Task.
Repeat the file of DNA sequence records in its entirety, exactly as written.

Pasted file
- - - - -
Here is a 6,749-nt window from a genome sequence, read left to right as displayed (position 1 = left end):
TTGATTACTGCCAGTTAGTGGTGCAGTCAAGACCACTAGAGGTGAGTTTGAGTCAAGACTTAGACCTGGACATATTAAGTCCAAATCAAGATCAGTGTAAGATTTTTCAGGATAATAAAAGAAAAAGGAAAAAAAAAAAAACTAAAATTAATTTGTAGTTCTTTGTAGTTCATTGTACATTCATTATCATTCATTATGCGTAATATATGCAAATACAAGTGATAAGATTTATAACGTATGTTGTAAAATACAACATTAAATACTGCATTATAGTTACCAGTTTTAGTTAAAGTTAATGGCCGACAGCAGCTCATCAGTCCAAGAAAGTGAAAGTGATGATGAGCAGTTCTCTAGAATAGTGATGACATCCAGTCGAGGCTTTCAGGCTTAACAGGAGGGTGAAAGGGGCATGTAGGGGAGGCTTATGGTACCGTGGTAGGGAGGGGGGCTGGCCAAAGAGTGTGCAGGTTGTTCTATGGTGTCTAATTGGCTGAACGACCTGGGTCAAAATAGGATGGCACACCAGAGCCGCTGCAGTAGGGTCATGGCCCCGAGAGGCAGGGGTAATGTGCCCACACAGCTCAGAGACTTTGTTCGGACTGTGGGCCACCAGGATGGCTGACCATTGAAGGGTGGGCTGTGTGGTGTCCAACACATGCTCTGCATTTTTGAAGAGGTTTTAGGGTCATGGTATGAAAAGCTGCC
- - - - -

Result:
Here is a 6,749-nt window from a genome sequence, read left to right as displayed (position 1 = left end):
TTGATTACTGCCAGTTAGTGGTGCAGTCAAGACCACTAGAGGTGAGTTTGAGTCAAGACTTAGACCTGGACATATTAAGTCCAAATCAAGATCAGTGTAAGATTTTTCAGGATAATAAAAGAAAAAGGAAAAAAAAAAAAACTAAAATTAATTTGTAGTTCTTTGTAGTTCATTGTACATTCATTATCATTCATTATGCGTAATATATGCAAATACAAGTGATAAGATTTATAACGTATGTTGTAAAATACAACATTAAATACTGCATTATAGTTACCAGTTTTAGTTAAAGTTAATGGCCGACAGCAGCTCATCAGTCCAAGAAAGTGAAAGTGATGATGAGCAGTTCTCTAGAATAGTGATGACATCCAGTCGAGGCTTTCAGGCTTAACAGGAGGGTGAAAGGGGCATGTAGGGGAGGCTTATGGTACCGTGGTAGGGAGGGGGGCTGGCCAAAGAGTGTGCAGGTTGTTCTATGGTGTCTAATTGGCTGAACGACCTGGGTCAAAATAGGATGGCACACCAGAGCCGCTGCAGTAGGGTCATGGCCCCGAGAGGCAGGGGTAATGTGCCCACACAGCTCAGAGACTTTGTTCGGACTGTGGGCCACCAGGATGGCTGACCATTGAAGGGTGGGCTGTGTGGTGTCCAACACATGCTCTGCATTTTTGAAGAGGTTTTAGGGTCATGGTATGAAAAGCTGCC